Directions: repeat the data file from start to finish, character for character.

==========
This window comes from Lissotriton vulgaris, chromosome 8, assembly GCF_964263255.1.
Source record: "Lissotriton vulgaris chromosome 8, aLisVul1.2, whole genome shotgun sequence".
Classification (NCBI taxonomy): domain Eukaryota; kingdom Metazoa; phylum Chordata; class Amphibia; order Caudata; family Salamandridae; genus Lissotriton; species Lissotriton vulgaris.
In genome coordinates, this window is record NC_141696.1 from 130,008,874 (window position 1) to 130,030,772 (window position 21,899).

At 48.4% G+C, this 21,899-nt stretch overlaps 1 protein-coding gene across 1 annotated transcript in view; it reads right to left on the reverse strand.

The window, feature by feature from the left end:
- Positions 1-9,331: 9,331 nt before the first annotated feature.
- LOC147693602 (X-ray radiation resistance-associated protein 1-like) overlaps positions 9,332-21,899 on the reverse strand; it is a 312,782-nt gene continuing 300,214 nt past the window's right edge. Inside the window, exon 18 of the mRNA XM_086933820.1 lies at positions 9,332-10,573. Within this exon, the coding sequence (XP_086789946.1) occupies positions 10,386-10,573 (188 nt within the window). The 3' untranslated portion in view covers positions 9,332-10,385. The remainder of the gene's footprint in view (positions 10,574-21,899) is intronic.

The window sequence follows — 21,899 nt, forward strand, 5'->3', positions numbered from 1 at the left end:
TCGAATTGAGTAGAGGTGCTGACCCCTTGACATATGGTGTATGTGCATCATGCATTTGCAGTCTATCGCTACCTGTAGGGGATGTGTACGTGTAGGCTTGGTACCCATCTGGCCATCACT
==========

This window comes from Lissotriton vulgaris, chromosome 8, assembly GCF_964263255.1.
Source record: "Lissotriton vulgaris chromosome 8, aLisVul1.2, whole genome shotgun sequence".
Classification (NCBI taxonomy): domain Eukaryota; kingdom Metazoa; phylum Chordata; class Amphibia; order Caudata; family Salamandridae; genus Lissotriton; species Lissotriton vulgaris.
In genome coordinates, this window is record NC_141696.1 from 130,008,874 (window position 1) to 130,030,772 (window position 21,899).

At 48.4% G+C, this 21,899-nt stretch overlaps 1 protein-coding gene across 1 annotated transcript in view; it reads right to left on the reverse strand.

The window, feature by feature from the left end:
- Positions 1-9,331: 9,331 nt before the first annotated feature.
- LOC147693602 (X-ray radiation resistance-associated protein 1-like) overlaps positions 9,332-21,899 on the reverse strand; it is a 312,782-nt gene continuing 300,214 nt past the window's right edge. Inside the window, exon 18 of the mRNA XM_086933820.1 lies at positions 9,332-10,573. Within this exon, the coding sequence (XP_086789946.1) occupies positions 10,386-10,573 (188 nt within the window). The 3' untranslated portion in view covers positions 9,332-10,385. The remainder of the gene's footprint in view (positions 10,574-21,899) is intronic.

The window sequence follows — 21,899 nt, forward strand, 5'->3', positions numbered from 1 at the left end:
TCGAATTGAGTAGAGGTGCTGACCCCTTGACATATGGTGTATGTGCATCATGCATTTGCAGTCTATCGCTACCTGTAGGGGATGTGTACGTGTAGGCTTGGTACCCATCTGGCCATCACT